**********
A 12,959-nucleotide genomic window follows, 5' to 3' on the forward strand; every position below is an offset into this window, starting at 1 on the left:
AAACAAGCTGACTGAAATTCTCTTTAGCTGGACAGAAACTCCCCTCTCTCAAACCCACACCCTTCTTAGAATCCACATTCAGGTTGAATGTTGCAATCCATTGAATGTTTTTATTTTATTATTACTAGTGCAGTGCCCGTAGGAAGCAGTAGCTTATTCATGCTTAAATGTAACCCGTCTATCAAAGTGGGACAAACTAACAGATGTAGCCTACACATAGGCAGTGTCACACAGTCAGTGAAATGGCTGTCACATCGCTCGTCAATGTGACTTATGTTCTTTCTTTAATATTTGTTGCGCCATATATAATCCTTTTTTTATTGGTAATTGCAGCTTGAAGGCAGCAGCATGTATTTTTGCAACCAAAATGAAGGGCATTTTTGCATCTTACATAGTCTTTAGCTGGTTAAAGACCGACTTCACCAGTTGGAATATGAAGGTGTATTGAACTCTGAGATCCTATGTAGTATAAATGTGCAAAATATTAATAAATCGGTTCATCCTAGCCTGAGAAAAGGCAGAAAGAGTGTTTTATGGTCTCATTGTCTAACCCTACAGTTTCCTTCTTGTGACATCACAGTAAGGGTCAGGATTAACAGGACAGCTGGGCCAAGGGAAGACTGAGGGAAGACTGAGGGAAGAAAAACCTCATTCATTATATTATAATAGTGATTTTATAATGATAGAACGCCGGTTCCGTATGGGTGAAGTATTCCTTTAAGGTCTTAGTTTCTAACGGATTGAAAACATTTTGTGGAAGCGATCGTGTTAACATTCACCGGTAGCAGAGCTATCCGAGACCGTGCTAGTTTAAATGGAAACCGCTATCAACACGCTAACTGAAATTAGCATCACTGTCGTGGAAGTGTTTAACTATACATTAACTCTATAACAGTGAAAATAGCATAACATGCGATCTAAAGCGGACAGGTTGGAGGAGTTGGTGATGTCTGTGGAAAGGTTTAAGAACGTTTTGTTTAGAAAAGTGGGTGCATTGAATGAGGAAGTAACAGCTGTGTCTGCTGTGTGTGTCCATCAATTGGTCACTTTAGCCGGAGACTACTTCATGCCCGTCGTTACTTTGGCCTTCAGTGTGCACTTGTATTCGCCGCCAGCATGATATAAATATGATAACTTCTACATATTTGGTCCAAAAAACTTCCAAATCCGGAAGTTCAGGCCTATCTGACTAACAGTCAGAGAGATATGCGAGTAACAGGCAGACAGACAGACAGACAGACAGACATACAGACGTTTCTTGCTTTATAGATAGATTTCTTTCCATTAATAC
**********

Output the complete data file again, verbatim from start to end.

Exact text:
A 12,959-nucleotide genomic window follows, 5' to 3' on the forward strand; every position below is an offset into this window, starting at 1 on the left:
AAACAAGCTGACTGAAATTCTCTTTAGCTGGACAGAAACTCCCCTCTCTCAAACCCACACCCTTCTTAGAATCCACATTCAGGTTGAATGTTGCAATCCATTGAATGTTTTTATTTTATTATTACTAGTGCAGTGCCCGTAGGAAGCAGTAGCTTATTCATGCTTAAATGTAACCCGTCTATCAAAGTGGGACAAACTAACAGATGTAGCCTACACATAGGCAGTGTCACACAGTCAGTGAAATGGCTGTCACATCGCTCGTCAATGTGACTTATGTTCTTTCTTTAATATTTGTTGCGCCATATATAATCCTTTTTTTATTGGTAATTGCAGCTTGAAGGCAGCAGCATGTATTTTTGCAACCAAAATGAAGGGCATTTTTGCATCTTACATAGTCTTTAGCTGGTTAAAGACCGACTTCACCAGTTGGAATATGAAGGTGTATTGAACTCTGAGATCCTATGTAGTATAAATGTGCAAAATATTAATAAATCGGTTCATCCTAGCCTGAGAAAAGGCAGAAAGAGTGTTTTATGGTCTCATTGTCTAACCCTACAGTTTCCTTCTTGTGACATCACAGTAAGGGTCAGGATTAACAGGACAGCTGGGCCAAGGGAAGACTGAGGGAAGACTGAGGGAAGAAAAACCTCATTCATTATATTATAATAGTGATTTTATAATGATAGAACGCCGGTTCCGTATGGGTGAAGTATTCCTTTAAGGTCTTAGTTTCTAACGGATTGAAAACATTTTGTGGAAGCGATCGTGTTAACATTCACCGGTAGCAGAGCTATCCGAGACCGTGCTAGTTTAAATGGAAACCGCTATCAACACGCTAACTGAAATTAGCATCACTGTCGTGGAAGTGTTTAACTATACATTAACTCTATAACAGTGAAAATAGCATAACATGCGATCTAAAGCGGACAGGTTGGAGGAGTTGGTGATGTCTGTGGAAAGGTTTAAGAACGTTTTGTTTAGAAAAGTGGGTGCATTGAATGAGGAAGTAACAGCTGTGTCTGCTGTGTGTGTCCATCAATTGGTCACTTTAGCCGGAGACTACTTCATGCCCGTCGTTACTTTGGCCTTCAGTGTGCACTTGTATTCGCCGCCAGCATGATATAAATATGATAACTTCTACATATTTGGTCCAAAAAACTTCCAAATCCGGAAGTTCAGGCCTATCTGACTAACAGTCAGAGAGATATGCGAGTAACAGGCAGACAGACAGACAGACAGACAGACATACAGACGTTTCTTGCTTTATAGATAGATTTCTTTCCATTAATAC